Oct 23 – 24, 2019
TownePlace Suites by Marriott
US/Eastern timezone

Invited Speakers

Václav Petříček studied physics mathematics and physics at the Charles University in Praha. From 1972 till now he works at the Institute of Physics of the Czech Academy of Sciences in Praha. During his one year’s stay in Philip Coppens’s lab he wrote the first version of the program Jana for refinement of modulated structures. Nowadays, after 30 years of development, program JANA serves to about 2000 users as a multi-purpose crystallographic package and it receives 300 citations every year. The latest JANA supports also powder diffraction data, simultaneous refinement against various data sets (powders, single crystals) and radiation sources (x-rays, neutrons, electrons), Time-of-Flight neutron diffraction data and refinement of symmetry deformation modes. The latest research of VP is oriented towards magnetic structures, which can be described using the superspace formalism similarly like modulated structures. The “Crystallographic approach” to magnetic structures has attracted many users from the field. VP also collaborates with his colleague Lukas Palatinus on implementation of refinement procedures for electron diffraction tomography data based on the dynamical theory of diffraction.

For his scientific contribution he has been awarded by ICDD Barrett award in 2013 and the ECA Max Perutz prize in 2016.

Margarida Henriques was born in Coimbra, Portugal and graduated in Materials Engineering at the University of Coimbra. She worked as a Materials Engineer before she obtained her PhD degree in Materials Science and Engineering from the University of Lisbon, Portugal. Her interest in new magnetic crystallography and electronic properties of new materials lead her for her post-doc work within the group of Structure Analysis of the Institute of Physics, Czech Academy of Sciences. She is involved in the development of the magnetic option of Jana2006, which concerns systematic data processing and solution of commensurate and incommensurate magnetic structures. She also works in synthesis and characterization of new materials containing f-elements using x-ray and neutron scattering techniques under multi-extreme conditions. As a part of this work, she stayed at Institute Laue-Langevin in Grenoble, France. There she worked as a scientist in the Diffraction group, studying magnetic diffraction in single-crystals of magnetically frustrated materials. Margarida is also involved in the preparation and lecturing in workshops concerning the magnetic option of Jana2006 for scientists and students of worldwide renown neutron facilities. She is also a member of the Comission for Magnetic Structures of IUCR.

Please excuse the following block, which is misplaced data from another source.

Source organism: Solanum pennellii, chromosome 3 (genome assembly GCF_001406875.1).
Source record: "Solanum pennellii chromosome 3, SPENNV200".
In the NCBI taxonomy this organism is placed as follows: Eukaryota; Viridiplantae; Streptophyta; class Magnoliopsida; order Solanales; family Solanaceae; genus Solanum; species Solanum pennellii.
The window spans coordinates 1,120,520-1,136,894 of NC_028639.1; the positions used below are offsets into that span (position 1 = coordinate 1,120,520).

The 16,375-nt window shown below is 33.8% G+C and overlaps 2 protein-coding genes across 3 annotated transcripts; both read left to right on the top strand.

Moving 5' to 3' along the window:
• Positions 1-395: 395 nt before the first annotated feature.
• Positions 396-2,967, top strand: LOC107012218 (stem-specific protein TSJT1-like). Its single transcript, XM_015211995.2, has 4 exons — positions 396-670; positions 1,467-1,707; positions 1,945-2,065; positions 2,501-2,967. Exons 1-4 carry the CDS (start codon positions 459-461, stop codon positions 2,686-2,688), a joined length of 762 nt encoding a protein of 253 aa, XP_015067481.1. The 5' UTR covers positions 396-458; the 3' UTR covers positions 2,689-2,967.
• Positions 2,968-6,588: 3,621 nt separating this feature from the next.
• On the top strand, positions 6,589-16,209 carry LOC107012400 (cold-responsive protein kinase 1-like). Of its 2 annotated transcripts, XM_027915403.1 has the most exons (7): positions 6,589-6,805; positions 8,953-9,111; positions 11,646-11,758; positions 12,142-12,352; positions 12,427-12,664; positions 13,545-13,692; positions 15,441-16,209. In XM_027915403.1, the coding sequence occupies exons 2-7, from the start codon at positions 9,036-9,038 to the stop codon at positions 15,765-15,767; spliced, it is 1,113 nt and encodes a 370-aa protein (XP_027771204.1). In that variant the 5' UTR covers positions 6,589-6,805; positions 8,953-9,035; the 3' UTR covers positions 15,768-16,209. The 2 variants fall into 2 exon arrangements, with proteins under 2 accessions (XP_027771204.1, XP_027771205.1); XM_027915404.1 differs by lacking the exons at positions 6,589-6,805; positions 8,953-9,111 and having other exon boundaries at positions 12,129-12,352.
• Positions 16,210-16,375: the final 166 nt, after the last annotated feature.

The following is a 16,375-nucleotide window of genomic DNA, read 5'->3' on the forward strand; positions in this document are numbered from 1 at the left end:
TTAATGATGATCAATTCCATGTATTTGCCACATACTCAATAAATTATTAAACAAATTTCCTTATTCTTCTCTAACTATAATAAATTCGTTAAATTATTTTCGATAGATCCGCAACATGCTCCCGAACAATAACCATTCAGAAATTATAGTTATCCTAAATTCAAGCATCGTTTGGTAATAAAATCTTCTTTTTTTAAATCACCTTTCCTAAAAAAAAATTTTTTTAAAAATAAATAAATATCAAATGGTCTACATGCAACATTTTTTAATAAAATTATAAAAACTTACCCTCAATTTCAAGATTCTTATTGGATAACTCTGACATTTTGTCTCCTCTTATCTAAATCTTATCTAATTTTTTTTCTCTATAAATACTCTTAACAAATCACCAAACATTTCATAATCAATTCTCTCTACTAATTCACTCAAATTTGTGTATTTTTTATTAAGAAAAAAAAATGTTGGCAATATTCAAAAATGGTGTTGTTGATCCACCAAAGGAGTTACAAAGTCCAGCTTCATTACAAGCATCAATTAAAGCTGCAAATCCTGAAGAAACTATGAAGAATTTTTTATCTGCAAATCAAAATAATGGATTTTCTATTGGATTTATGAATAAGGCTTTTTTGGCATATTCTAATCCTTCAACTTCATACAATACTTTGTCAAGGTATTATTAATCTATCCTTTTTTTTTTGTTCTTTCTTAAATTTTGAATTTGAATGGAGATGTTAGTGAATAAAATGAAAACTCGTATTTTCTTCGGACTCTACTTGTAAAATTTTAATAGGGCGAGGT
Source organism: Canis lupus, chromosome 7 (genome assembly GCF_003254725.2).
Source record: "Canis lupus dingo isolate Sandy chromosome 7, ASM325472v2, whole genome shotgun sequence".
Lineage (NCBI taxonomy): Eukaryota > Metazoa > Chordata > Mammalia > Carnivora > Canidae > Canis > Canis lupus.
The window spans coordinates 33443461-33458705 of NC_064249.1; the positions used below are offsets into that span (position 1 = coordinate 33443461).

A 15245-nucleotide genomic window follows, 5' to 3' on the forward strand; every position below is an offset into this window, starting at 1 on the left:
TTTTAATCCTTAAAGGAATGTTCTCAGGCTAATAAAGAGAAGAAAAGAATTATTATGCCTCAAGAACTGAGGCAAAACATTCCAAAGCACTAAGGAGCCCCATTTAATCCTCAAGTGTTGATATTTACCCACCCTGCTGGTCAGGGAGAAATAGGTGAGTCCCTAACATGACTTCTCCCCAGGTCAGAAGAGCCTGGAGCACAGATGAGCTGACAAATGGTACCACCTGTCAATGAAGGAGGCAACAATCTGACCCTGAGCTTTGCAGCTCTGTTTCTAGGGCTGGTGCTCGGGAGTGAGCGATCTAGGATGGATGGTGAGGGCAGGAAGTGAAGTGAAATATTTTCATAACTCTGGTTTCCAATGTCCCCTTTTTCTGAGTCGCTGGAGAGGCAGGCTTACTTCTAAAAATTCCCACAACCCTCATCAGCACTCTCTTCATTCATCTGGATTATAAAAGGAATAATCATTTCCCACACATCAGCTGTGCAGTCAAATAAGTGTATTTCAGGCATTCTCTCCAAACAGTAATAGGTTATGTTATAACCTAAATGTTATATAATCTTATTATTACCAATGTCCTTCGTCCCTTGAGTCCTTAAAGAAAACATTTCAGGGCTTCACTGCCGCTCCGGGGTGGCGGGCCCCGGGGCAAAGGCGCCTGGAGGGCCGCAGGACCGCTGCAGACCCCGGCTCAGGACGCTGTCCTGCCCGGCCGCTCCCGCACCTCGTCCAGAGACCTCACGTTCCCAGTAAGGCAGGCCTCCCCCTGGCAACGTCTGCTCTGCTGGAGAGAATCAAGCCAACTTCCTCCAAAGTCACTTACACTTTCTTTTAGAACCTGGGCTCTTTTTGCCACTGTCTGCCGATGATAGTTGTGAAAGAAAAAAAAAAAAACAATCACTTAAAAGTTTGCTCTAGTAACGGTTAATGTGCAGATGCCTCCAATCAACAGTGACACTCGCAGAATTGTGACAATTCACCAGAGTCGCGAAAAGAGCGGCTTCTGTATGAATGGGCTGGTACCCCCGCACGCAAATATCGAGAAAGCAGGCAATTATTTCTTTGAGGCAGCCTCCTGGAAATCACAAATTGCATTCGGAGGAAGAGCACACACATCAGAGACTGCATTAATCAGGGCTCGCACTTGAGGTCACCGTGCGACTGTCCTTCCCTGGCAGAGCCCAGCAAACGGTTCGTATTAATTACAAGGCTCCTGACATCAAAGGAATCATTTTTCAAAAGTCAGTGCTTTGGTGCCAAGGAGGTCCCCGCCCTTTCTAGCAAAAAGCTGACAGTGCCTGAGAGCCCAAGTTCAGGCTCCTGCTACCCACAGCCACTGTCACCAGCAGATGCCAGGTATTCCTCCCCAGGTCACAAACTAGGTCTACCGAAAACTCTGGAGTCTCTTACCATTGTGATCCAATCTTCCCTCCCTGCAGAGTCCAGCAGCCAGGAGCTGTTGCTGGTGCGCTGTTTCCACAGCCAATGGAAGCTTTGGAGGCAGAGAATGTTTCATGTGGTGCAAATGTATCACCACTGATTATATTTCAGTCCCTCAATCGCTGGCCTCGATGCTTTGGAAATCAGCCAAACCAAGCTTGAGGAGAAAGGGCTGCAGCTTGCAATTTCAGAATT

Branton J. Campbell earned an MA in physics and a PhD in materials science at the University of California at Santa Barbara and did post-doctoral research in the Materials Science Division at Argonne National Laboratory. He is now a Professor of Physics in the Department of Physics & Astronomy at Brigham Young University in the USA and a former Fulbright Scholar. His current research activities involve group-theoretical analysis of structural order parameters (atomic displacements, site occupancies, magnetic moments, lattice strains) arising from phase transitions, symmetry groups in commensurate and modulated crystals, and experimental x-ray and neutron-scattering studies of structure-property relationships in complex oxides. He is an active co-developer (with Harold Stokes) of the ISOTROPY Software Suite for the application of symmetry groups and representational analysis to solid-state phase transitions, including extensive support for incommensurate structures and magnetic structures. He currently serves as the vice-chair of the US National Committee on Crystallography and as the chair of the IUCr Commission on Magnetic Structure.

Shiyun Jin is a mineral crystallographer and Ph.D. candidate in the Geoscience department of University of Wisconsin-Madison. His research interests in the relations between the crystal structures/ordering states of minerals and the geological conditions under which they are formed. He specializes in solving incommensurately modulated structures and structures with coherent intergrowth between multiple phases, using single-crystal diffraction methods complemented with transmission electron microscopy. He was awarded the Ludo Frevel Crystallography Scholarship Award in 2019 by ICDD for his work on the incommensurately modulated structures of e-plagioclase feldspar, the most common mineral group in the Earth’s crust. He helped to develop the module for data reduction of (3+d) dimensional data in Mantid for single-crystal neutron
diffraction experiments.